The Great Debate

Ireland could use a little audacity of hope

By Marian Harkin
May 24, 2011

By Marian Harkin

The opinions expressed are her own.

Barack Obama’s infectious hope will help replenish the spirits of the beleaguered Irish people as we strive to emerge from recession, but more significantly his invoking our small nation’s educational and entrepreneurial talents help to show us the way forward.

from James Saft:

Icelandic mulishness wins the day

December 9, 2010

Iceland's remarkable return to growth shows once again that in this crisis the best policy is often the one that will make international partners most angry.

from James Saft:

Pension savers get the boot

November 30, 2010

From Dublin to Paris to Budapest to inside those brown UPS trucks delivering holiday packages, it has been a tough few weeks for savers and retirees.

from MacroScope:

Europe’s over-achievers and their fall from grace

November 24, 2010

Ireland's fall from grace has been rapid and far worse than that of its counterparts, even Greece. But life in the euro zone has still been one of profound growth, as it has for most of the other peripheral economies.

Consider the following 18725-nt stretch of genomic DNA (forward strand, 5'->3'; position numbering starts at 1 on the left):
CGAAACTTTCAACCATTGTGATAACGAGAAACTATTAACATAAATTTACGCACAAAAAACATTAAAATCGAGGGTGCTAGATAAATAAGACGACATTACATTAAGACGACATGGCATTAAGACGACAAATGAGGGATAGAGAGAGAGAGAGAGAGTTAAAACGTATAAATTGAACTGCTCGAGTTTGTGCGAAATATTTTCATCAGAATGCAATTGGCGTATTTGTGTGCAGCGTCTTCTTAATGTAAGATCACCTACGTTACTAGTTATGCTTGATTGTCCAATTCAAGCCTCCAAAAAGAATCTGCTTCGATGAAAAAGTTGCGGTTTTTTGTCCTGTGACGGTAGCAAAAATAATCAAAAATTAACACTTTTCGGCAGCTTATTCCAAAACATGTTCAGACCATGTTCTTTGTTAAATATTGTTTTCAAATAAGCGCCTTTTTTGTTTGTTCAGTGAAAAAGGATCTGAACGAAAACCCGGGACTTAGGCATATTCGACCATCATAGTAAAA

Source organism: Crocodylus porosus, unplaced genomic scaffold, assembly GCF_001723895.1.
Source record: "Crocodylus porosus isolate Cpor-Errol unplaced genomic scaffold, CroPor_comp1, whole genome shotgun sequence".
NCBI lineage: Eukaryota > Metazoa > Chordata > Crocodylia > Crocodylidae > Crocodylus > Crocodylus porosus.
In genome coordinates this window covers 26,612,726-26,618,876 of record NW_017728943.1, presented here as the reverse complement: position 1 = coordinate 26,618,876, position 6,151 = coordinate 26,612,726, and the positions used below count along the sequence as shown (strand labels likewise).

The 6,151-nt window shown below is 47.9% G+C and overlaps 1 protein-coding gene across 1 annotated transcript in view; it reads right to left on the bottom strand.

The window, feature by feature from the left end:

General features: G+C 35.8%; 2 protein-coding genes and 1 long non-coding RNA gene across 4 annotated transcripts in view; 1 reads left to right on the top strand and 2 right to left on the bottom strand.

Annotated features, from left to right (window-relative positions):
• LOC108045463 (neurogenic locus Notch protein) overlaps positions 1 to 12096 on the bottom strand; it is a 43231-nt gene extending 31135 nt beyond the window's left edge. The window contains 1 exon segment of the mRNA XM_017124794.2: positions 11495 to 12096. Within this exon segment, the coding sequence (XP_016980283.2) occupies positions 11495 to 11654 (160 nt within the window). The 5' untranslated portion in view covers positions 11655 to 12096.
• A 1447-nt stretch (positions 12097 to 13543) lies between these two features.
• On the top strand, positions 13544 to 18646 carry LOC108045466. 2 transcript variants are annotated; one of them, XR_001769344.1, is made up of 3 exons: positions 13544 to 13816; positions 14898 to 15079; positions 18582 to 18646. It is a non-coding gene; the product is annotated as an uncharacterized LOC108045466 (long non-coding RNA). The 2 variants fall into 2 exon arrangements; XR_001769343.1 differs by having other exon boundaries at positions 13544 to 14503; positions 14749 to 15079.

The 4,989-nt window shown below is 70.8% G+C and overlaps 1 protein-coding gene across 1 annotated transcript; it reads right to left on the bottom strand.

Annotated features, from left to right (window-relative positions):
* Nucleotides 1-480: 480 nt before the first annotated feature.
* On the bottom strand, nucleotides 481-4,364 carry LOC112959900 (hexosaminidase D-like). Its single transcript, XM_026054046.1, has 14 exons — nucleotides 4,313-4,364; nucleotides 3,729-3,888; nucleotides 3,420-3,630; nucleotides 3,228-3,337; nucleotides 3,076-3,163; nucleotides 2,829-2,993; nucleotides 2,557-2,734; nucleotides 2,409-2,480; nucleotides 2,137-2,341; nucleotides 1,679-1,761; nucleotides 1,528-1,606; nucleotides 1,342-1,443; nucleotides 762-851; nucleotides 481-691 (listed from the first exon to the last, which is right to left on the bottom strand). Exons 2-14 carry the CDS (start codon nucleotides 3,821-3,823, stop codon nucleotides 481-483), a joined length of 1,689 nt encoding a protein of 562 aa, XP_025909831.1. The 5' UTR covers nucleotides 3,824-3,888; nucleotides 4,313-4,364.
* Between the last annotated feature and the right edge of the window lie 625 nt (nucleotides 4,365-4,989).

It’s time for a wider European policy debate

By Mohamed El-Erian
November 18, 2010

AUSTRALIA/By Mohamed El-Erian
The opinions expressed are the author’s own.

It is safe to say that there is broad agreement on what is most desirable for solving the Irish crisis — namely a mix of domestic policies and external financing finely calibrated to enable the country to grow strongly, create jobs, stabilize the banks, and overcome large and mounting indebtedness.

Irish plight about more than austerity

By J Saft
September 10, 2010

Ireland and its economic unraveling is not simply a test case of the stimulus versus austerity dispute, it is an illustration of the limits and pitfalls of the very popular strategy of keeping the banks ticking over, hiding under a desk and hoping for a strong recovery.

from MacroScope:

Political economy and the euro

February 8, 2010

The reality of  'political economy'  is something that irritates many economists -- the "purists", if you like. The political element is impossible to model;  it often flies in the face of  textbook economics;  and democratic decision-making and backroom horse trading can be notoriously difficult to predict and painfully slow.  And political economy is all pervasive in 2010 -- Barack Obama's proposals to rein in the banks is rooted in public outrage; reading China's monetary and currency policies is like Kremlinology; capital curbs being introduced in Brazil and elsewhere aim to prevent market overshoot; and British budgetary policies are becoming the political football ahead of this spring's UK election. The list is long, the outcomes uncertain, the market risk high.

from The Great Debate UK:

Thomson Reuters Newsmaker: Ireland and the Lisbon Treaty

By Reuters Staff
September 7, 2009

Political leaders gathered in Dublin to debate both sides of the controversial Lisbon Treaty and the implications it could have on the future of Europe.